Visit the beach at low tide.
Gator, That's a good discription and an excelent tip for someone without the benefit of tips 1 2 and 3. Sounds like you know your way around in the dark.Originally posted by Gator:
Still learning but try this- especially at night(when you haven't had a chance to scout and structure is not very apparent).
Put on a floating plug- cast straight out- feel the way it sweeps. Then as you make your way up the beach (casting *usually 45 degrees opposite of the sweep direction) Pay attention to an area where the sweep goes in the opposite direction. That's definately a cut in the bar. Work both sides (including the one you just unknowingly walked past) Stare at the wave pattern while you are working plugs. Most times you will notice a difference in the wave pattern.
Example- Sat my plugs were all sweeping North to South. I found 2 areas where the plugs swept South to North then dug in and "drummed" half way through the sweep. With all of the wind there wasn't too much of a change in the waves breaking over the bar-but it was apparent in the dark thatthe water was coming together-near the beach from 2 directions and funneling back out- differently and with more force than the rest of the area I'd covered.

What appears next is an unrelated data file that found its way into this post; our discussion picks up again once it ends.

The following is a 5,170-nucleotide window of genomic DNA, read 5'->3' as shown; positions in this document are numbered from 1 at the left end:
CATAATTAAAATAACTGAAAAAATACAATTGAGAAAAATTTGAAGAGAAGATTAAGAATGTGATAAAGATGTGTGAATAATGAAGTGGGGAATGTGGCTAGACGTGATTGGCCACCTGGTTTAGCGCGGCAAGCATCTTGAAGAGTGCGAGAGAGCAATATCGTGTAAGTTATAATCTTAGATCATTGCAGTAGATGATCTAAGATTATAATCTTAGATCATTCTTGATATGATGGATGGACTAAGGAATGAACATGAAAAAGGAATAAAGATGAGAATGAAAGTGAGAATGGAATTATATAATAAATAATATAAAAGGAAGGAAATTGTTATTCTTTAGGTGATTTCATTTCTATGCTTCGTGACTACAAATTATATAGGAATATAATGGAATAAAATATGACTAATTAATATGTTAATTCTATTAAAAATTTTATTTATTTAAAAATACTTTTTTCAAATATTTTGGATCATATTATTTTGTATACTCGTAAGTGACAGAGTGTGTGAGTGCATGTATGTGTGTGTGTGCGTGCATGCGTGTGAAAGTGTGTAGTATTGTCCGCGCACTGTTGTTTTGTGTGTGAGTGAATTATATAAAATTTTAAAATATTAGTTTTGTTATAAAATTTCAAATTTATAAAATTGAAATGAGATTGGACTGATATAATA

So those were cuts in the bar. I didn't catch anything that night- but past experience has taught me that my best chances were those two areas.
I live 70 miles from the beach- fish when I can- so I don't get much chance to scout. SJ beaches are harder to read than beaches with some deeper shorelines. If it was warm I'd tell you to go swimming. I use to ride waves and then let the rip take me back out(DE). I didn't surf fish- but I knew the structure from swimming.